Estimated reading time: 5 minutes
Having released in Early Access late last fall, Byte Barrel and 1C Entertainment’s Lovecraftian first person shooter Forgive Me Father has recently fully launched its madness. Combining a 2D/3D comic book visual style with a retro-like gameplay, there’s plenty for multiple genre fans to enjoy here as we keep seeing an amazing resurgence of the retro FPS style.
With nothing but good things to say back in November when I first previewed Forgive me Father, I find myself with one issue today after full launch. I’ve already said everything that needed to be said back in November. Forgive Me Father continues to be a very well built and designed retro based First Person Shooter taking Lovecraftian lore and putting its own spin on it. The length and pacing of the adventure however all depends on how afraid you are of the dark…
I think it goes without saying, I am, so any area where I had to hold up my lantern instead of my weapons would bring me to a crawl or a full stop. This was especially the case within the asylum where you could just hear things right outside of your vision but had no idea where it really was. Was it around the corner? On the floor above? The floor beneath? Or was it all in your head? In either case the audio design of your adventure will only ever make the visual presentation better.
Set in a first person view, you’ll be moving around a comic book styled world. Whether in normal resolutions or widescreen, the visuals ranged from bright and less creepy to dark and super creepy making you wonder just what was waiting for you around that next corner. Within this comic book styled world is perhaps the element that I enjoyed the most which was the enemy design. Designed in 2D but moving in 3D, these creatures range from undead looking zombies that can replace their heads as you land headshots over to more Cthulhu based beings with guns and tanks that can be exploded.
Regardless of the type of enemy, it’s not until you slow down and see that the enemy always turns to face you head-on where the 2D to 3D magic happens. It’s very well done and makes you think while racing around each level that you are playing a 3D based game even if most of the assets are in very well done 2D. Adding in the elements such as the above mentioned zombies being able to switch heads to keep coming at you and a variety of other madness inspired nightmares, there’s plenty to look at as you try to survive.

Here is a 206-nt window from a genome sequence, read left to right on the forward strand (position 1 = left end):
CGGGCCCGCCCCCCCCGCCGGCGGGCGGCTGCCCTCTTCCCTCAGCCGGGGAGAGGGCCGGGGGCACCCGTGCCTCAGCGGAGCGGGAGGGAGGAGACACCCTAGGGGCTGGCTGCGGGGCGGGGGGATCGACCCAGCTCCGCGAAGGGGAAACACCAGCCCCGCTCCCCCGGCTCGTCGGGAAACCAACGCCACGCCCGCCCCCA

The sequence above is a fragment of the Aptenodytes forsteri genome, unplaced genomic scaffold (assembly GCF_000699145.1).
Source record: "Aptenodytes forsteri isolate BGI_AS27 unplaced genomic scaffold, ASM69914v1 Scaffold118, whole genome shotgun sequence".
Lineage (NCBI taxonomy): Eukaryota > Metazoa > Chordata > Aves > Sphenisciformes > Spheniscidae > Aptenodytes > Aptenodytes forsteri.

To survive these nightmares, you’ll start off with a knife and a pistol before picking up a double barreled shotgun and then an inaccurate submachine gun. Thankfully spray and pray works really well with this gun in large crowds so you just need to know when to use it! Short of these basic weapons, you’ll be able to pick up other new tools such as secret weapons that will last until their ammo counts are empty and you’re back to your own personal arsenal.
Adding to these weapons are limited use “items” which act as abilities as long as you can raise your madness high enough to bank it for further use such as a Healing Cross to restore some of your health or a Necronomicon… because that never ends badly… to give you a few seconds of invulnerability. This is where the twist in the Lovecraftian madness really comes into play. Unlike most other adventures where you have to worry about descending into madness, here you can almost revel in it as not only can you stock up on your item usage but you also become stronger and tougher the higher your madness.
So while it’s generally not recommended to pack an area full of enemies, in this case it can work to your benefit as you can feed off of the increasing madness to help you out later when only going through a few enemies and potentially being at a disadvantage. Also to help out is that you’ll be gaining experience and leveling up which grants you points to use in a skill tree. This tree varies from more health, brighter lanterns if you’re afraid of the dark, NO I DIDN’T TAKE THIS OPTION, being able to gain experience points faster or to be able to morph your weapons into newer and more powerful versions. There’s no right answer and experimenting is the only way to find out for sure.
If I were to have perhaps one complaint, and it’s not really that much of one because of the upsides, it would be the visual presentation when descending into madness. Whether bright and colorful or dark and requiring a lantern to banish the darkness, it’s always easy to see where you’re going and what’s coming towards you. Descending into madness however will steadily greyscale your screen making it harder and harder to see things as everything becomes dark gray against black meaning that you generally have to hope that unless you’re firing at the giant boss in the room that the area is packed with enemies and you can’t really miss even if you wanted to.
Overall though, Byte Barrel and 1C Entertainment’s Lovecraftian first person shooter Forgive Me Father was both very well done and awesome to sit down to. Whether you only have time for a quick level or have an afternoon to dedicate to it, the short levels can cater to both allowing you to decide just how far into madness you want to descend.Score: 8.25 / 10